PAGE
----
Whether subjectivism in general and this particular flavor of subjectivism is actually true at the meta-ethical level is a different argument. It might be true that "Killing Jews is bad" really is objectively true regardless of what anyone or everyone actually thinks. It might be true that "Killing Jews is bad" really does follow from "I dislike killing Jews." To date, however, I've been unimpressed by the arguments for either position. More importantly, I think subjectivism has a compelling positive case (which I've described in previous essays). Until someone comes up with a compelling epistemic theory that can give us any knowledge at all about the mind-independent truth of of ethical statements — a theory which, as far as I can tell, would be as revolutionary an epistemic innovation as was the scientific method — I have to go with the simpler theory that when we make ethical statements, regardless of category errors we might make in our interpretation, we cannot be talking sensibly about anything other than our own preferences.


  1. Many people, religious and non-religious alike panic a little bit when they consider the idea that morality boils done to little more than our innate preferences.

    "Without God all things are permitted" etc. or Sam Harris' recent book where he tries to paint our subjective morality with a kind of half-hearted objectivity. I think Harris does have some good and serious points to make but his fear of a relativistic moral anarchy shows. In fairness to Harris there is a lot of straw-manning of his position. Harris ultimately is a moral subjectivist (if I am reading him correctly) he is trying to point out that many of our moral preferences are based on objective facts about what we are. That these facts can be used as a guide to moral oughts.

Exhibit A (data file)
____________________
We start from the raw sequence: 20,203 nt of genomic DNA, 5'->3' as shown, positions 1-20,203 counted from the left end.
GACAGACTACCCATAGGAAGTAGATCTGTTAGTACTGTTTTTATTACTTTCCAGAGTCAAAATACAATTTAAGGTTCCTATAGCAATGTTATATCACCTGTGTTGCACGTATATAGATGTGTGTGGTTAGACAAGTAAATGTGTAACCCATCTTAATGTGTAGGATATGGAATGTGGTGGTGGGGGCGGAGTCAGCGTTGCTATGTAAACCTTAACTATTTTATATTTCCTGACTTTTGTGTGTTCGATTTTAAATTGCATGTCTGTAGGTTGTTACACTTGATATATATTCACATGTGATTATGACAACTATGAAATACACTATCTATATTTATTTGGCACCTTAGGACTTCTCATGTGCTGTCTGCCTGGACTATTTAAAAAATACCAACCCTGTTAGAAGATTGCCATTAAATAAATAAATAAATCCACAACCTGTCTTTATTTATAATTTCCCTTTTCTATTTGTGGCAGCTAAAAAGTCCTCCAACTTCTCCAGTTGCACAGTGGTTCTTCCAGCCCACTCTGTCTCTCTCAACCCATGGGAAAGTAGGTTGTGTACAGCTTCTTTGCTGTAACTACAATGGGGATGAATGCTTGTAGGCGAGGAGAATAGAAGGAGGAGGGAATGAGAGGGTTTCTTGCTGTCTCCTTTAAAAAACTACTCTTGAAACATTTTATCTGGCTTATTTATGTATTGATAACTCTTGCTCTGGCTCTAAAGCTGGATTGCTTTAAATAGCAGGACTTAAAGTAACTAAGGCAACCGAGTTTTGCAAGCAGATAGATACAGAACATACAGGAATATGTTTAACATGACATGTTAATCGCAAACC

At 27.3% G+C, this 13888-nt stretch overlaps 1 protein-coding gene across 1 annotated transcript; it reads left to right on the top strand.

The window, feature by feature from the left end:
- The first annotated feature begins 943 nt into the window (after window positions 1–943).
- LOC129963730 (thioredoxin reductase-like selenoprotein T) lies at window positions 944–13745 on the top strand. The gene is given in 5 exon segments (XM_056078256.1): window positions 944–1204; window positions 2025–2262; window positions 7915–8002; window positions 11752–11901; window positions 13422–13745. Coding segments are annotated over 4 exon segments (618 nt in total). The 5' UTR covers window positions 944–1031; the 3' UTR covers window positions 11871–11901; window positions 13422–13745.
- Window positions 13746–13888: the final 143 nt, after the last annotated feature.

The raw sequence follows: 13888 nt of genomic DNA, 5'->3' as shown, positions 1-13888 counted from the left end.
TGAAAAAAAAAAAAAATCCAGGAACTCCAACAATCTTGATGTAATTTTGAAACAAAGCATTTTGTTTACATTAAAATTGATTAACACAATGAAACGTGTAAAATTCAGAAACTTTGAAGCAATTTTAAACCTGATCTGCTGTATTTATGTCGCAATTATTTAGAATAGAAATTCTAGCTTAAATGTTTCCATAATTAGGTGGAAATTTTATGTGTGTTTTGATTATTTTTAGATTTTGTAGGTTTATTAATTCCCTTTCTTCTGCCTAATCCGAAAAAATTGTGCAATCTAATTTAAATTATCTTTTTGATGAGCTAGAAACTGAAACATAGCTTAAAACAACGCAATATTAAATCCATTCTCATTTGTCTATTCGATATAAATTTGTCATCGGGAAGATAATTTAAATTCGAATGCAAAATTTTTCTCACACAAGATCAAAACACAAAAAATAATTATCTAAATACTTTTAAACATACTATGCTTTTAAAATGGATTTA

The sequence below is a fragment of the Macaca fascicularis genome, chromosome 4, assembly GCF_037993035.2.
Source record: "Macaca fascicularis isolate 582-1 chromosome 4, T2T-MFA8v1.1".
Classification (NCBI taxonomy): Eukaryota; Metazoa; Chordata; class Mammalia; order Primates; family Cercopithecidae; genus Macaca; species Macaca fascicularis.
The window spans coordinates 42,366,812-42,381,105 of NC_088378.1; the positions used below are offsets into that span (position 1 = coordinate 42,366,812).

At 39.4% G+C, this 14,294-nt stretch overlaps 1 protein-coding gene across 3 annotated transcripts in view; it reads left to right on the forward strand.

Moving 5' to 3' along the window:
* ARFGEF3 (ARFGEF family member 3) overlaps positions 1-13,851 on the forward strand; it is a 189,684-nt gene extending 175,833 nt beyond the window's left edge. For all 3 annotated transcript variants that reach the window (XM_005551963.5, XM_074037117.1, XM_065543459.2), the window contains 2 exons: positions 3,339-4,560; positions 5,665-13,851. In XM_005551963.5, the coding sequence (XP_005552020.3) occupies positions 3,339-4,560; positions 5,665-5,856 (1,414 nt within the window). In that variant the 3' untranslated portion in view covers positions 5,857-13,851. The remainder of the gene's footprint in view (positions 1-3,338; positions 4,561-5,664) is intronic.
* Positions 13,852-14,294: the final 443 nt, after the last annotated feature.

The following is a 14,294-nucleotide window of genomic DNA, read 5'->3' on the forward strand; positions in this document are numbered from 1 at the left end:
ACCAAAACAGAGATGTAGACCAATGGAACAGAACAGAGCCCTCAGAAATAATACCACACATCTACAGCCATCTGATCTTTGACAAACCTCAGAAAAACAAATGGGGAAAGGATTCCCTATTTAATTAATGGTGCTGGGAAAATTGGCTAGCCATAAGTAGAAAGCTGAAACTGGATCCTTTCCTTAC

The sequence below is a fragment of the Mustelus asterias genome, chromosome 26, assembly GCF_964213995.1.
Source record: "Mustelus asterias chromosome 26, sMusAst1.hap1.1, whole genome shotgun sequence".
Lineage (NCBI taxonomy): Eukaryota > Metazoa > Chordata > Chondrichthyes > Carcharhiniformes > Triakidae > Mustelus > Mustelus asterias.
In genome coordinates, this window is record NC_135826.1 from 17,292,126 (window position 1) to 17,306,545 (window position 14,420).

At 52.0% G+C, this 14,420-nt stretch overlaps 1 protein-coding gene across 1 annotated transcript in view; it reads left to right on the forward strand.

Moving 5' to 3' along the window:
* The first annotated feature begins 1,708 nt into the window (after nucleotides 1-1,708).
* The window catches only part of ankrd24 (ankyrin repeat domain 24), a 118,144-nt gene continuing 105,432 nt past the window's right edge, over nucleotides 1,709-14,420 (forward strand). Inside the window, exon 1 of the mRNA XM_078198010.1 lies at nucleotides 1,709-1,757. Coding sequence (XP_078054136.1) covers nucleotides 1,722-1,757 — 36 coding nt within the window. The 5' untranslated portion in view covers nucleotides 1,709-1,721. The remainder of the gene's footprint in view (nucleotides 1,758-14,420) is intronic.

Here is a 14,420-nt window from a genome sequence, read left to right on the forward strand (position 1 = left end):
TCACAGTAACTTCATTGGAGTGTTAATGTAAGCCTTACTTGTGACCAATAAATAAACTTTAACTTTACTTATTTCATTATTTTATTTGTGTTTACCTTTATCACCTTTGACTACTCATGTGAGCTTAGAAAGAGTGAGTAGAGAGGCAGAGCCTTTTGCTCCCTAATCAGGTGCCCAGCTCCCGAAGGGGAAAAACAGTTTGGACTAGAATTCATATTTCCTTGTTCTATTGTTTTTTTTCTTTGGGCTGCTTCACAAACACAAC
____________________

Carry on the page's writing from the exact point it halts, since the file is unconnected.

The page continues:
There is a lot of agreement between people about what is right and wrong and this fact is often used to argue for objective morality. Statements of the kind "Everyone knows it is wrong to X" or "Who seriously argues that X is moral" That vastly different moral opinions exist on many other topics doesn't seem to phase these folk at all though. We, being social mammals of the same species, are almost guaranteed to have similar moral preferences.

    I also think there is a lot of confusion between the ideas of moral subjectivity and the very different notion of cultural moral relativism.

  2. @Barefoot Bum

    "...I have to go with the simpler theory that when we make ethical statements, regardless of category errors we might make in our interpretation, we cannot be talking sensibly about anything other than our own preferences."

    Since all the evidence seems to show that people (generally) are _attempting_ to talk about some objective moral reality, but (as you say) they cannot sensibly (I would say cannot correctly) be doing so, I think the best explanation is that they are attempting to do the impossible. In other words, as moral error theorists say, there is a fundamental error involved in moral claims, which renders it impossible for such claims to be true.

    @Celtic Chimp

    It's quite possible that many people have misinterpreted Harris. I've only read his online articles, not his book. But on the basis of those his position seems poorly explained, if not quite muddled.